I recently attended the ICA’s Agency Transformation Summit in Toronto. Various speakers outlined strategies and tools to help guide agencies on how to protect, transform and amplify their value with current and potential clients. I had the pleasure of speaking about the power agencies could have in a selection process if they only undertook their own discovery phase at the beginning. Such a process would help determine if the client and the client’s business is right for them (and not just the other way around). A client/agency relationship is a two-way street. Just as there is much work to be done on the client-side to improve the process and efficiencies with agency search, there is also work to be done on the agency side in evaluating client opportunities and the fit for their own business. Sometimes, it really is ok (and in an agency’s best interest) to decline a new business opportunity before getting neck-deep in the process.
One of the other conference speakers, Blair Enns, is CEO of Win Without Pitching. He is an agency vet who now trains and advises creative agencies on how to build their business base without pitching. There were several elements of the presentation that resonated with me, even though I was a speaker/attendee with a very different background. I have spent my career on the ‘client side’ and now I work as a consultant to brands and agencies, helping to strengthen relationships and dynamics between the two, improve and steward the agency search process, as well as build road-maps for effective agency on-boarding or transitions. I don’t believe every agency/client contract end date needs to signal an exhaustive RFP.
Blair spoke a lot about educating and empowering agencies to become better value conversationalists when negotiating new or renewal contracts with clients, to stop focusing on costs (i.e. hourly rates against a scope of work) and become more effective at communicating the value that they bring to the table for a client. I love this concept and completely agree. It did however spark something inside of me, which resulted in my hand going up to ask the following question:
“Why is this an exercise focused on agencies? Shouldn’t we also be advocating for CMOs to be trained on becoming better and more effective value conversationalists?”
CMOs are facing more pressure each year to do more with less, demonstrate ROI to justify even a flat budget year-over-year, and let’s not forget the extensive and sometimes unsuccessful process in advocating for more headcount to manage a growing portfolio. Remember that in-house digital capabilities, social media, programmatic buying wasn’t much of a conversation point years ago. Moreover, think about whose budget is typically the first to be cut when company performance is slipping or financial pressures signal cost cutting. Marketing. Who has typically had some of the biggest challenges demonstrating value and the cause and effect of spend to performance? Marketing.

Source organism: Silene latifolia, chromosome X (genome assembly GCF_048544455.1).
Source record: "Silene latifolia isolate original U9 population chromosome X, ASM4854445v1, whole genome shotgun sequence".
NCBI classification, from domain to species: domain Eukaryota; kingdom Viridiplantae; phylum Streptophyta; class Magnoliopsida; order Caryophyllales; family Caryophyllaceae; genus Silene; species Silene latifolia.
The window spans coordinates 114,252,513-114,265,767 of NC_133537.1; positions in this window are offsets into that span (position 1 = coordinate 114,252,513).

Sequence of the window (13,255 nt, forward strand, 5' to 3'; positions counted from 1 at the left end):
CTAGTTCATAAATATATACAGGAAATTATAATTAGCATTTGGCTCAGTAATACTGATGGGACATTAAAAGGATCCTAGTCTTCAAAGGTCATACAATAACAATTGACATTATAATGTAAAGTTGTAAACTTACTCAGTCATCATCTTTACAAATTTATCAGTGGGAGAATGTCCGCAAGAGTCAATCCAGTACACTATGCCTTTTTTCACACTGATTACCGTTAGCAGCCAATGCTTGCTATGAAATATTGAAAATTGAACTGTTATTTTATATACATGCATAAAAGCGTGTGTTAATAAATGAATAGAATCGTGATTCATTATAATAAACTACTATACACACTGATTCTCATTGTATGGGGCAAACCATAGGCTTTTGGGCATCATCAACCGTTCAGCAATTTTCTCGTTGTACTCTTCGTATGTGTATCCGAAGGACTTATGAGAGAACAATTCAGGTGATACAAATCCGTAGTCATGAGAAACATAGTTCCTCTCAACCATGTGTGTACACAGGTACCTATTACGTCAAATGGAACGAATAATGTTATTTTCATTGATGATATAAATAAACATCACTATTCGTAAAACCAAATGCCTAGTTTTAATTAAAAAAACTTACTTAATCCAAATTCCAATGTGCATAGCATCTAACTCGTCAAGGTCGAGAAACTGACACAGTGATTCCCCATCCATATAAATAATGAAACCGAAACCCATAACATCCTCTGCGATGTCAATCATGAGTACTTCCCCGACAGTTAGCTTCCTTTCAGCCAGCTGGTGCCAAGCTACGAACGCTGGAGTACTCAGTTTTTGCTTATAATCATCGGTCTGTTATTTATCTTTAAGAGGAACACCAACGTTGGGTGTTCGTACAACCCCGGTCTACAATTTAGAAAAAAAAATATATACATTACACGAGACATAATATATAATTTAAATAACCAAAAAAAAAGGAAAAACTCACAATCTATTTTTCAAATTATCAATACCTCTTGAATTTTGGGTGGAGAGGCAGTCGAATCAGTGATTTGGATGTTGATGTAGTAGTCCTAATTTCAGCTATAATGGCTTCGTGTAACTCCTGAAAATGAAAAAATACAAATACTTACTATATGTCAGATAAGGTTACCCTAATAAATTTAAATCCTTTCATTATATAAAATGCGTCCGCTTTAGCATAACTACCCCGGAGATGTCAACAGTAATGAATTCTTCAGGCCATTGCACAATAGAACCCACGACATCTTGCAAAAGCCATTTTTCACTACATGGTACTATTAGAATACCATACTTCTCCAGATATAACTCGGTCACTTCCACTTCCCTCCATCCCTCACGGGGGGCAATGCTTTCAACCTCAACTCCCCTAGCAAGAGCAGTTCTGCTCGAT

If agencies are advocating for compensation more commensurate with value and less reliant on a number derived from hours and scopes (to reiterate, I support this), they aren’t going to get those funds if CMOs can’t secure them from their CEOs. It is imperative that we train marketing leaders on how to have value conversations instead of cost discussions (insert charts and graphs here) that have traditionally focussed on the number of programs or launches that are expected to be executed, using this as the format to substantiate budget requests and increases. They need better training on how to demonstrate and communicate - in a way that makes sense to non-marketers – the value and vital role marketing initiatives can play in an organization’s growth, success and even revamp.
Investment in marketing is vital to a business. Marketing efforts are critical to brand development, protection and growth, product launch, customer perception and more. Agencies are marketing partners who bring great value to a brand. They need to get better at articulating that value in a way that marketers can justify to their own procurement and finance departments. Along those same lines, marketers are great partners for their business. A marketing department will often take the lead in both times of crisis management as well as business growth. They too need to get better at framing that value to their own organization to ensure the budgets they are given are less derived from a comparison to prior year and more commensurate to the positive impact they can have on a business when funded appropriately.
I have no doubt C-suite marketers AND agency owners would take part in and benefit from value conversationalist training.